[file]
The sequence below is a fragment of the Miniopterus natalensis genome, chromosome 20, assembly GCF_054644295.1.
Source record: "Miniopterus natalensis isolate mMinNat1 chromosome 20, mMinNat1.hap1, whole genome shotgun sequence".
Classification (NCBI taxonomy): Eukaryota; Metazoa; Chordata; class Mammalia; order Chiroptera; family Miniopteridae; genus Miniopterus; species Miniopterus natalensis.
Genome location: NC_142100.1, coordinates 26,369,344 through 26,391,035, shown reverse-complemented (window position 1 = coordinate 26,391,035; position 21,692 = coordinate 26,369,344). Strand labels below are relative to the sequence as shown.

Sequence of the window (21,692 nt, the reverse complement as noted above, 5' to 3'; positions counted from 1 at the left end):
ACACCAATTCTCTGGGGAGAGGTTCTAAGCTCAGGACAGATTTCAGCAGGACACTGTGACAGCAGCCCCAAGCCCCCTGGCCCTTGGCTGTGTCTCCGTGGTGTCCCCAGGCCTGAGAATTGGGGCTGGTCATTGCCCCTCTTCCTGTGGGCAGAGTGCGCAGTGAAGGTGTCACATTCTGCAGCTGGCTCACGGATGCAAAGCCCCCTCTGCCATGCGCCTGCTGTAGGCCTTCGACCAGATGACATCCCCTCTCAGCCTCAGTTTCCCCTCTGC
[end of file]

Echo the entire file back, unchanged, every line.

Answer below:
The sequence below is a fragment of the Miniopterus natalensis genome, chromosome 20, assembly GCF_054644295.1.
Source record: "Miniopterus natalensis isolate mMinNat1 chromosome 20, mMinNat1.hap1, whole genome shotgun sequence".
Classification (NCBI taxonomy): Eukaryota; Metazoa; Chordata; class Mammalia; order Chiroptera; family Miniopteridae; genus Miniopterus; species Miniopterus natalensis.
Genome location: NC_142100.1, coordinates 26,369,344 through 26,391,035, shown reverse-complemented (window position 1 = coordinate 26,391,035; position 21,692 = coordinate 26,369,344). Strand labels below are relative to the sequence as shown.

Sequence of the window (21,692 nt, the reverse complement as noted above, 5' to 3'; positions counted from 1 at the left end):
ACACCAATTCTCTGGGGAGAGGTTCTAAGCTCAGGACAGATTTCAGCAGGACACTGTGACAGCAGCCCCAAGCCCCCTGGCCCTTGGCTGTGTCTCCGTGGTGTCCCCAGGCCTGAGAATTGGGGCTGGTCATTGCCCCTCTTCCTGTGGGCAGAGTGCGCAGTGAAGGTGTCACATTCTGCAGCTGGCTCACGGATGCAAAGCCCCCTCTGCCATGCGCCTGCTGTAGGCCTTCGACCAGATGACATCCCCTCTCAGCCTCAGTTTCCCCTCTGC